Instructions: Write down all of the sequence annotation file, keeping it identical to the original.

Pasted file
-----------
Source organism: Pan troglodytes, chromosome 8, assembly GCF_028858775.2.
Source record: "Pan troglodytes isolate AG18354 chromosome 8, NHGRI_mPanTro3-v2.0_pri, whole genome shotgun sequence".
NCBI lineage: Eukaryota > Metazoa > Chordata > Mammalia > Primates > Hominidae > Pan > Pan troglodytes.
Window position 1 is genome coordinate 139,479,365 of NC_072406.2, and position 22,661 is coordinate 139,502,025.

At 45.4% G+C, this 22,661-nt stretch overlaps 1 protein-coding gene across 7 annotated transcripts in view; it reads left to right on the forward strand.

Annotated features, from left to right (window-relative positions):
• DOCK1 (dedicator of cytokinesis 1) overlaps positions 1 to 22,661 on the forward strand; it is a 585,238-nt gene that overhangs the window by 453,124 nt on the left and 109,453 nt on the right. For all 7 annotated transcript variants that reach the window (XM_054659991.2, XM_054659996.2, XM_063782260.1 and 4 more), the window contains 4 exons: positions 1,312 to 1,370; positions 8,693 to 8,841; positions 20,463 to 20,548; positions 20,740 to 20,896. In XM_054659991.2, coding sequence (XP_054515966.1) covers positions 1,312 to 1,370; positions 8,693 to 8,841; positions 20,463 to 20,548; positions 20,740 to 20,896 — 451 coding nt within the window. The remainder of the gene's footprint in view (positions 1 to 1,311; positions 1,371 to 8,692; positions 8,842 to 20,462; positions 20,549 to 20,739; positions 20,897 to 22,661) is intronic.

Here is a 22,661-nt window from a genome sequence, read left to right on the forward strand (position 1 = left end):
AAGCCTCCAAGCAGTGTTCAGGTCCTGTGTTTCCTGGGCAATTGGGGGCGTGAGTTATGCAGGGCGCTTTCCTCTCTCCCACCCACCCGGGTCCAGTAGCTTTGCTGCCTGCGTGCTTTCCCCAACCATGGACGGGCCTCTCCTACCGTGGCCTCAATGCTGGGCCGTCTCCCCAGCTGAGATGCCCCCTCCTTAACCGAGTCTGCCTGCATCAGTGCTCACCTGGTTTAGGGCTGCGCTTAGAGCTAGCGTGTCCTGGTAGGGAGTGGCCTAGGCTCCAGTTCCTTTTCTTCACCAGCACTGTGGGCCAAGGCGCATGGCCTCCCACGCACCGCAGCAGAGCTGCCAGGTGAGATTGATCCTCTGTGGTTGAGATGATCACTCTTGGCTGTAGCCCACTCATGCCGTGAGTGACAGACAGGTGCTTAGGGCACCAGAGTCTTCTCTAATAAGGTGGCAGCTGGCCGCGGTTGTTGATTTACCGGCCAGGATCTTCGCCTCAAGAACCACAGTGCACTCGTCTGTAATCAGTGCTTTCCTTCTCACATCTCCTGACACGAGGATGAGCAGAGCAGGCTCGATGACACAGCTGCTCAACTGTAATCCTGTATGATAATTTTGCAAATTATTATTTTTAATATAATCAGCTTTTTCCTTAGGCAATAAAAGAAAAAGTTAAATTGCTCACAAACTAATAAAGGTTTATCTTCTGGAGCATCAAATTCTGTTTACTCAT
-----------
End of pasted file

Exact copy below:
Source organism: Pan troglodytes, chromosome 8, assembly GCF_028858775.2.
Source record: "Pan troglodytes isolate AG18354 chromosome 8, NHGRI_mPanTro3-v2.0_pri, whole genome shotgun sequence".
NCBI lineage: Eukaryota > Metazoa > Chordata > Mammalia > Primates > Hominidae > Pan > Pan troglodytes.
Window position 1 is genome coordinate 139,479,365 of NC_072406.2, and position 22,661 is coordinate 139,502,025.

At 45.4% G+C, this 22,661-nt stretch overlaps 1 protein-coding gene across 7 annotated transcripts in view; it reads left to right on the forward strand.

Annotated features, from left to right (window-relative positions):
• DOCK1 (dedicator of cytokinesis 1) overlaps positions 1 to 22,661 on the forward strand; it is a 585,238-nt gene that overhangs the window by 453,124 nt on the left and 109,453 nt on the right. For all 7 annotated transcript variants that reach the window (XM_054659991.2, XM_054659996.2, XM_063782260.1 and 4 more), the window contains 4 exons: positions 1,312 to 1,370; positions 8,693 to 8,841; positions 20,463 to 20,548; positions 20,740 to 20,896. In XM_054659991.2, coding sequence (XP_054515966.1) covers positions 1,312 to 1,370; positions 8,693 to 8,841; positions 20,463 to 20,548; positions 20,740 to 20,896 — 451 coding nt within the window. The remainder of the gene's footprint in view (positions 1 to 1,311; positions 1,371 to 8,692; positions 8,842 to 20,462; positions 20,549 to 20,739; positions 20,897 to 22,661) is intronic.

Here is a 22,661-nt window from a genome sequence, read left to right on the forward strand (position 1 = left end):
AAGCCTCCAAGCAGTGTTCAGGTCCTGTGTTTCCTGGGCAATTGGGGGCGTGAGTTATGCAGGGCGCTTTCCTCTCTCCCACCCACCCGGGTCCAGTAGCTTTGCTGCCTGCGTGCTTTCCCCAACCATGGACGGGCCTCTCCTACCGTGGCCTCAATGCTGGGCCGTCTCCCCAGCTGAGATGCCCCCTCCTTAACCGAGTCTGCCTGCATCAGTGCTCACCTGGTTTAGGGCTGCGCTTAGAGCTAGCGTGTCCTGGTAGGGAGTGGCCTAGGCTCCAGTTCCTTTTCTTCACCAGCACTGTGGGCCAAGGCGCATGGCCTCCCACGCACCGCAGCAGAGCTGCCAGGTGAGATTGATCCTCTGTGGTTGAGATGATCACTCTTGGCTGTAGCCCACTCATGCCGTGAGTGACAGACAGGTGCTTAGGGCACCAGAGTCTTCTCTAATAAGGTGGCAGCTGGCCGCGGTTGTTGATTTACCGGCCAGGATCTTCGCCTCAAGAACCACAGTGCACTCGTCTGTAATCAGTGCTTTCCTTCTCACATCTCCTGACACGAGGATGAGCAGAGCAGGCTCGATGACACAGCTGCTCAACTGTAATCCTGTATGATAATTTTGCAAATTATTATTTTTAATATAATCAGCTTTTTCCTTAGGCAATAAAAGAAAAAGTTAAATTGCTCACAAACTAATAAAGGTTTATCTTCTGGAGCATCAAATTCTGTTTACTCAT